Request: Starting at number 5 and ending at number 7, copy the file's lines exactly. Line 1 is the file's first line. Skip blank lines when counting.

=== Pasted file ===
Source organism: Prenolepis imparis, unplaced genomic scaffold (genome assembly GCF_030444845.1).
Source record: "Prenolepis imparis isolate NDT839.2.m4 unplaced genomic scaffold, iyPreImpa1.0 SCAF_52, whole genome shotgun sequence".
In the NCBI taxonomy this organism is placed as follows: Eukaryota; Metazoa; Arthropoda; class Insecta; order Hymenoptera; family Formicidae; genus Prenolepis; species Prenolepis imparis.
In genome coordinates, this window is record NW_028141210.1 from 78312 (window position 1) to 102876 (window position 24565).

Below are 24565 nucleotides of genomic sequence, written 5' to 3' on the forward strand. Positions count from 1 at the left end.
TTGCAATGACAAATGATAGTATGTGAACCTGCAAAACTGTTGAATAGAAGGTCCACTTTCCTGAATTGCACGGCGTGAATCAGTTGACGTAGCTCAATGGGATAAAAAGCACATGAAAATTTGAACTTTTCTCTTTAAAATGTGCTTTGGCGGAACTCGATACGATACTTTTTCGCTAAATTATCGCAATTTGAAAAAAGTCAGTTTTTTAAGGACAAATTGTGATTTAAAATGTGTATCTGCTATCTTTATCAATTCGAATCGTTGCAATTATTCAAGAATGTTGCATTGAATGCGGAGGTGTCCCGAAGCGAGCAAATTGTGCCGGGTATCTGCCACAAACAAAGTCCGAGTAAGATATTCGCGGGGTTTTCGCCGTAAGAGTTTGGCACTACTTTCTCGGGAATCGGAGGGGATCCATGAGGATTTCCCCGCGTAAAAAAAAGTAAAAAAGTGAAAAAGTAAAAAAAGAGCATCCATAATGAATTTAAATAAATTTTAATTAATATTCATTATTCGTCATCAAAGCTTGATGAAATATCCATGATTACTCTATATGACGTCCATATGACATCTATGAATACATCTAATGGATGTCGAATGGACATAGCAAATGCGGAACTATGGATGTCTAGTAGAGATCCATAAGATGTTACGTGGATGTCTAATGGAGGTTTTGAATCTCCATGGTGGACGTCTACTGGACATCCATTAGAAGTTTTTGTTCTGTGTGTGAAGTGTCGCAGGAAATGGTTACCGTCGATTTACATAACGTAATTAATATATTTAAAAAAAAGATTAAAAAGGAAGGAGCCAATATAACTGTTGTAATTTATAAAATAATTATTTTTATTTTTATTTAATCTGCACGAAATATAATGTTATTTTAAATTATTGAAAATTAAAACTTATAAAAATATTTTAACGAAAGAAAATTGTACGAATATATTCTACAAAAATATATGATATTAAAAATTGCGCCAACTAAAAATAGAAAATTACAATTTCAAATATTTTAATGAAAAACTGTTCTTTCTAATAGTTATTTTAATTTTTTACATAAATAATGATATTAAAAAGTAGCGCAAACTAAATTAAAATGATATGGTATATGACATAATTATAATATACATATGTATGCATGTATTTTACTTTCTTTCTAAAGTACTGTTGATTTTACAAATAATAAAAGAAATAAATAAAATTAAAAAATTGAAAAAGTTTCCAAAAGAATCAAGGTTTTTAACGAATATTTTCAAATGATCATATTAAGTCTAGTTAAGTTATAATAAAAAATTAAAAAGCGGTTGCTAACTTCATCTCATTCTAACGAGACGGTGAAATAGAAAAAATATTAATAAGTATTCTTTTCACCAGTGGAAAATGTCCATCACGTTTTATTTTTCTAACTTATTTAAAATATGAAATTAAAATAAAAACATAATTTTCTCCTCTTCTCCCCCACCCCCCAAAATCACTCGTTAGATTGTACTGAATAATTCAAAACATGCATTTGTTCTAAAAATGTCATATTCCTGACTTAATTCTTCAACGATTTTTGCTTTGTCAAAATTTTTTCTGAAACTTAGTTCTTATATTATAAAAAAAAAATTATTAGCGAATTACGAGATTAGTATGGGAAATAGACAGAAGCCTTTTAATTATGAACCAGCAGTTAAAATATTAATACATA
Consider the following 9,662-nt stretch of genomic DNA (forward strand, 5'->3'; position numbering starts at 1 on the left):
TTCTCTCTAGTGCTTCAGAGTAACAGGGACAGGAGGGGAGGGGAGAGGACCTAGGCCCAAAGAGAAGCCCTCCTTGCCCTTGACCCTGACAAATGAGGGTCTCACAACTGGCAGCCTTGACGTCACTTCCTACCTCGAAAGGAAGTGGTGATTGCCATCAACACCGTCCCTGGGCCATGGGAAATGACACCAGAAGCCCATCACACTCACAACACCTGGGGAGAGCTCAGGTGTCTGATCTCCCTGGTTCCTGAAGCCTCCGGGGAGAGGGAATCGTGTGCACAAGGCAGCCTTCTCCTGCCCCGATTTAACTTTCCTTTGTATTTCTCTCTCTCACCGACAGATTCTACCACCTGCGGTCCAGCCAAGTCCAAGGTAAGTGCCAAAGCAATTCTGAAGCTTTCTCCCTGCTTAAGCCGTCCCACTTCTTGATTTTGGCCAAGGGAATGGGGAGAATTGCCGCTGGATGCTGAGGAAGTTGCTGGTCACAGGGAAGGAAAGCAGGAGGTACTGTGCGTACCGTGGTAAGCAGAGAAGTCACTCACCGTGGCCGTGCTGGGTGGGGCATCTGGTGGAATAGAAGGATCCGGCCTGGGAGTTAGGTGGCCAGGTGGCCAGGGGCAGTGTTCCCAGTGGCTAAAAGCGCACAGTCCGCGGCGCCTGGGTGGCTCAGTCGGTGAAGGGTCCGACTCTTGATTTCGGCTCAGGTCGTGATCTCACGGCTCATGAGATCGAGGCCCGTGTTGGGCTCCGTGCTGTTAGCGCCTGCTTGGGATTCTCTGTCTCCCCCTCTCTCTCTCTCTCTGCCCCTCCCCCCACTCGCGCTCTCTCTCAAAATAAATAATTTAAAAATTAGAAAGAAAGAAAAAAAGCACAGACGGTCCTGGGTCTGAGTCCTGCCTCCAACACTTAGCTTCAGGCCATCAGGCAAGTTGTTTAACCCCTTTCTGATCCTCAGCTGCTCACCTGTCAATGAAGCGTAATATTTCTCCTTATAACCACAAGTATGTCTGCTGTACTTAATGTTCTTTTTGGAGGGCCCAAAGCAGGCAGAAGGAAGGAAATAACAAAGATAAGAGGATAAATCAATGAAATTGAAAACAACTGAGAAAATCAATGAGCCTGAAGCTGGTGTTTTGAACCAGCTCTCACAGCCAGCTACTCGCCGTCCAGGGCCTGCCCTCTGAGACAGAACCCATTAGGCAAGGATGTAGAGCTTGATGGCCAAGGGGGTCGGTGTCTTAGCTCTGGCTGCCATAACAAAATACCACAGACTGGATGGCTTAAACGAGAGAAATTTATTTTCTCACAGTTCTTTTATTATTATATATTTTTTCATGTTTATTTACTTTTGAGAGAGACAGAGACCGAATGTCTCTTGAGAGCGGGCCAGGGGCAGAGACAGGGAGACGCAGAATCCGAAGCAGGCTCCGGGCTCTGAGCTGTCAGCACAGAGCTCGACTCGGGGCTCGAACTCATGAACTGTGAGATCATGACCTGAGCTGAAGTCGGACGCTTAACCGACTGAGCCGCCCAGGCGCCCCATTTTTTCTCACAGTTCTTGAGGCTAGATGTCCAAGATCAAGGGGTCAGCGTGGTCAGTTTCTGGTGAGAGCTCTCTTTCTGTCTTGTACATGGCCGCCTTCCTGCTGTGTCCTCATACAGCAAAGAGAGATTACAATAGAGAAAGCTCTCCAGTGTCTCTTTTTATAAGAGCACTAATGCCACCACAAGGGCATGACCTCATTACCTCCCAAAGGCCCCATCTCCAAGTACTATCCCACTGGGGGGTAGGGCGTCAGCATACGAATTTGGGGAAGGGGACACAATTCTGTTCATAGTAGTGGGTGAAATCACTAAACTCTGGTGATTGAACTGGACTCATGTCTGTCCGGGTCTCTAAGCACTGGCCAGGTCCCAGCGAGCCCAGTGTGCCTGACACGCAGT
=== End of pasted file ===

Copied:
Below are 24565 nucleotides of genomic sequence, written 5' to 3' on the forward strand. Positions count from 1 at the left end.
TTGCAATGACAAATGATAGTATGTGAACCTGCAAAACTGTTGAATAGAAGGTCCACTTTCCTGAATTGCACGGCGTGAATCAGTTGACGTAGCTCAATGGGATAAAAAGCACATGAAAATTTGAACTTTTCTCTTTAAAATGTGCTTTGGCGGAACTCGATACGATACTTTTTCGCTAAATTATCGCAATTTGAAAAAAGTCAGTTTTTTAAGGACAAATTGTGATTTAAAATGTGTATCTGCTATCTTTATCAATTCGAATCGTTGCAATTATTCAAGAATGTTGCATTGAATGCGGAGGTGTCCCGAAGCGAGCAAATTGTGCCGGGTATCTGCCACAAACAAAGTCCGAGTAAGATATTCGCGGGGTTTTCGCCGTAAGAGTTTGGCACTACTTTCTCGGGAATCGGAGGGGATCCATGAGGATTTCCCCGCGTAAAAAAAAGTAAAAAAGTGAAAAAGTAAAAAAAGAGCATCCATAATGAATTTAAATAAATTTTAATTAATATTCATTATTCGTCATCAAAGCTTGATGAAATATCCATGATTACTCTATATGACGTCCATATGACATCTATGAATACATCTAATGGATGTCGAATGGACATAGCAAATGCGGAACTATGGATGTCTAGTAGAGATCCATAAGATGTTACGTGGATGTCTAATGGAGGTTTTGAATCTCCATGGTGGACGTCTACTGGACATCCATTAGAAGTTTTTGTTCTGTGTGTGAAGTGTCGCAGGAAATGGTTACCGTCGATTTACATAACGTAATTAATATATTTAAAAAAAAGATTAAAAAGGAAGGAGCCAATATAACTGTTGTAATTTATAAAATAATTATTTTTATTTTTATTTAATCTGCACGAAATATAATGTTATTTTAAATTATTGAAAATTAAAACTTATAAAAATATTTTAACGAAAGAAAATTGTACGAATATATTCTACAAAAATATATGATATTAAAAATTGCGCCAACTAAAAATAGAAAATTACAATTTCAAATATTTTAATGAAAAACTGTTCTTTCTAATAGTTATTTTAATTTTTTACATAAATAATGATATTAAAAAGTAGCGCAAACTAAATTAAAATGATATGGTATATGACATAATTATAATATACATATGTATGCATGTATTTTACTTTCTTTCTAAAGTACTGTTGATTTTACAAATAATAAAAGAAATAAATAAAATTAAAAAATTGAAAAAGTTTCCAAAAGAATCAAGGTTTTTAACGAATATTTTCAAATGATCATATTAAGTCTAGTTAAGTTATAATAAAAAATTAAAAAGCGGTTGCTAACTTCATCTCATTCTAACGAGACGGTGAAATAGAAAAAATATTAATAAGTATTCTTTTCACCAGTGGAAAATGTCCATCACGTTTTATTTTTCTAACTTATTTAAAATATGAAATTAAAATAAAAACATAATTTTCTCCTCTTCTCCCCCACCCCCCAAAATCACTCGTTAGATTGTACTGAATAATTCAAAACATGCATTTGTTCTAAAAATGTCATATTCCTGACTTAATTCTTCAACGATTTTTGCTTTGTCAAAATTTTTTCTGAAACTTAGTTCTTATATTATAAAAAAAAAATTATTAGCGAATTACGAGATTAGTATGGGAAATAGACAGAAGCCTTTTAATTATGAACCAGCAGTTAAAATATTAATACATA
Consider the following 9,662-nt stretch of genomic DNA (forward strand, 5'->3'; position numbering starts at 1 on the left):